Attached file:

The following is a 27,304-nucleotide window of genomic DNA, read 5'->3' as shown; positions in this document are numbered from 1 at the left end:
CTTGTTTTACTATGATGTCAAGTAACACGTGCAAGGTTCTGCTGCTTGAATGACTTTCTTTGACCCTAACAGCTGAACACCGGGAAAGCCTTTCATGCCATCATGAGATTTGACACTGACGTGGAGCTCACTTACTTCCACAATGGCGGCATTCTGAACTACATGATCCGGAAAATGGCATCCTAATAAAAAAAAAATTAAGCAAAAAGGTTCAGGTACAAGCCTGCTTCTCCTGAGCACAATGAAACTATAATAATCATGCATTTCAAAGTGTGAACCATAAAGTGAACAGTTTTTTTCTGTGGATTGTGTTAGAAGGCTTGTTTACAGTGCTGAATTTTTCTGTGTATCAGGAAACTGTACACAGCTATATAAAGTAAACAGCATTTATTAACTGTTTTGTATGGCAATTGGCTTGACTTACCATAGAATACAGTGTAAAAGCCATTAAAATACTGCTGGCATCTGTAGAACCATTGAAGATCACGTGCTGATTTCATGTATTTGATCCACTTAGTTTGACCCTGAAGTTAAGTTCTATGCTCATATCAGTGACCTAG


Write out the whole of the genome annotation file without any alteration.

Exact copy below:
The following is a 27,304-nucleotide window of genomic DNA, read 5'->3' as shown; positions in this document are numbered from 1 at the left end:
CTTGTTTTACTATGATGTCAAGTAACACGTGCAAGGTTCTGCTGCTTGAATGACTTTCTTTGACCCTAACAGCTGAACACCGGGAAAGCCTTTCATGCCATCATGAGATTTGACACTGACGTGGAGCTCACTTACTTCCACAATGGCGGCATTCTGAACTACATGATCCGGAAAATGGCATCCTAATAAAAAAAAAATTAAGCAAAAAGGTTCAGGTACAAGCCTGCTTCTCCTGAGCACAATGAAACTATAATAATCATGCATTTCAAAGTGTGAACCATAAAGTGAACAGTTTTTTTCTGTGGATTGTGTTAGAAGGCTTGTTTACAGTGCTGAATTTTTCTGTGTATCAGGAAACTGTACACAGCTATATAAAGTAAACAGCATTTATTAACTGTTTTGTATGGCAATTGGCTTGACTTACCATAGAATACAGTGTAAAAGCCATTAAAATACTGCTGGCATCTGTAGAACCATTGAAGATCACGTGCTGATTTCATGTATTTGATCCACTTAGTTTGACCCTGAAGTTAAGTTCTATGCTCATATCAGTGACCTAG